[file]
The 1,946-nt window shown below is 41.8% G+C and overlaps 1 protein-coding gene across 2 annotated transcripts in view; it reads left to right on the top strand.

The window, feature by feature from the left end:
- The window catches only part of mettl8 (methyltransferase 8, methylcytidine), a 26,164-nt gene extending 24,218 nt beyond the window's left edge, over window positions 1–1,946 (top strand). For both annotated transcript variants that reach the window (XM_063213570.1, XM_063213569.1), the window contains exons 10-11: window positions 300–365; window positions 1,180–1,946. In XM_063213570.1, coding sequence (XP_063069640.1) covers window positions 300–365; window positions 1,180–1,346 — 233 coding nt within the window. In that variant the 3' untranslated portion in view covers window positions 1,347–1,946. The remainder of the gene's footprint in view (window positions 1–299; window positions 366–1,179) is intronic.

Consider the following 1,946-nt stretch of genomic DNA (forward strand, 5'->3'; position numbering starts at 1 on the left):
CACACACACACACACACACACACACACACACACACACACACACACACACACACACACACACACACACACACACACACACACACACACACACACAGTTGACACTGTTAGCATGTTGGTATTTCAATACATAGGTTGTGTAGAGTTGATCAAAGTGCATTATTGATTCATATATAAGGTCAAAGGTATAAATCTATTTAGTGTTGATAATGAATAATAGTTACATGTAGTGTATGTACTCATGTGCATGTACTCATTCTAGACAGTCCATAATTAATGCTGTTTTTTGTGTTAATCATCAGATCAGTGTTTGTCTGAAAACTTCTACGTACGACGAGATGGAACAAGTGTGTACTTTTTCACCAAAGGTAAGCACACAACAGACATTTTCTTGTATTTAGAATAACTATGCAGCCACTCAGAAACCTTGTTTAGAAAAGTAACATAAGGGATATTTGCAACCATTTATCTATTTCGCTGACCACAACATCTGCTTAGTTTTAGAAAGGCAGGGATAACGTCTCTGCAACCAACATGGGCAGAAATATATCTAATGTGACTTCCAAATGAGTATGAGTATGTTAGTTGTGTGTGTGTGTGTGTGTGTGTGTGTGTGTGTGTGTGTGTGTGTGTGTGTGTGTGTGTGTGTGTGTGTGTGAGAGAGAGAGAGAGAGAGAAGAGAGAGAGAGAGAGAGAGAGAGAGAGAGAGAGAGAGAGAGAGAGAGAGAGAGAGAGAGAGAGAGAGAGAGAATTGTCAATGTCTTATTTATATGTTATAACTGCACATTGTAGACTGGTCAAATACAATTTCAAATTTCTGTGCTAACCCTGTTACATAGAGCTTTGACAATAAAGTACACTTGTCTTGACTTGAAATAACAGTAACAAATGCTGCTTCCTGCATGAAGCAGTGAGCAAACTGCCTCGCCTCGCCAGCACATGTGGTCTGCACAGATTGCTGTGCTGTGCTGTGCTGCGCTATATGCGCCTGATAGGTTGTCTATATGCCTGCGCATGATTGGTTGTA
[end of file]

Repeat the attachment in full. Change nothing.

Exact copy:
The 1,946-nt window shown below is 41.8% G+C and overlaps 1 protein-coding gene across 2 annotated transcripts in view; it reads left to right on the top strand.

The window, feature by feature from the left end:
- The window catches only part of mettl8 (methyltransferase 8, methylcytidine), a 26,164-nt gene extending 24,218 nt beyond the window's left edge, over window positions 1–1,946 (top strand). For both annotated transcript variants that reach the window (XM_063213570.1, XM_063213569.1), the window contains exons 10-11: window positions 300–365; window positions 1,180–1,946. In XM_063213570.1, coding sequence (XP_063069640.1) covers window positions 300–365; window positions 1,180–1,346 — 233 coding nt within the window. In that variant the 3' untranslated portion in view covers window positions 1,347–1,946. The remainder of the gene's footprint in view (window positions 1–299; window positions 366–1,179) is intronic.

Consider the following 1,946-nt stretch of genomic DNA (forward strand, 5'->3'; position numbering starts at 1 on the left):
CACACACACACACACACACACACACACACACACACACACACACACACACACACACACACACACACACACACACACACACACACACACACACACAGTTGACACTGTTAGCATGTTGGTATTTCAATACATAGGTTGTGTAGAGTTGATCAAAGTGCATTATTGATTCATATATAAGGTCAAAGGTATAAATCTATTTAGTGTTGATAATGAATAATAGTTACATGTAGTGTATGTACTCATGTGCATGTACTCATTCTAGACAGTCCATAATTAATGCTGTTTTTTGTGTTAATCATCAGATCAGTGTTTGTCTGAAAACTTCTACGTACGACGAGATGGAACAAGTGTGTACTTTTTCACCAAAGGTAAGCACACAACAGACATTTTCTTGTATTTAGAATAACTATGCAGCCACTCAGAAACCTTGTTTAGAAAAGTAACATAAGGGATATTTGCAACCATTTATCTATTTCGCTGACCACAACATCTGCTTAGTTTTAGAAAGGCAGGGATAACGTCTCTGCAACCAACATGGGCAGAAATATATCTAATGTGACTTCCAAATGAGTATGAGTATGTTAGTTGTGTGTGTGTGTGTGTGTGTGTGTGTGTGTGTGTGTGTGTGTGTGTGTGTGTGTGTGTGTGTGTGTGTGTGAGAGAGAGAGAGAGAGAGAAGAGAGAGAGAGAGAGAGAGAGAGAGAGAGAGAGAGAGAGAGAGAGAGAGAGAGAGAGAGAGAGAGAGAGAGAATTGTCAATGTCTTATTTATATGTTATAACTGCACATTGTAGACTGGTCAAATACAATTTCAAATTTCTGTGCTAACCCTGTTACATAGAGCTTTGACAATAAAGTACACTTGTCTTGACTTGAAATAACAGTAACAAATGCTGCTTCCTGCATGAAGCAGTGAGCAAACTGCCTCGCCTCGCCAGCACATGTGGTCTGCACAGATTGCTGTGCTGTGCTGTGCTGCGCTATATGCGCCTGATAGGTTGTCTATATGCCTGCGCATGATTGGTTGTA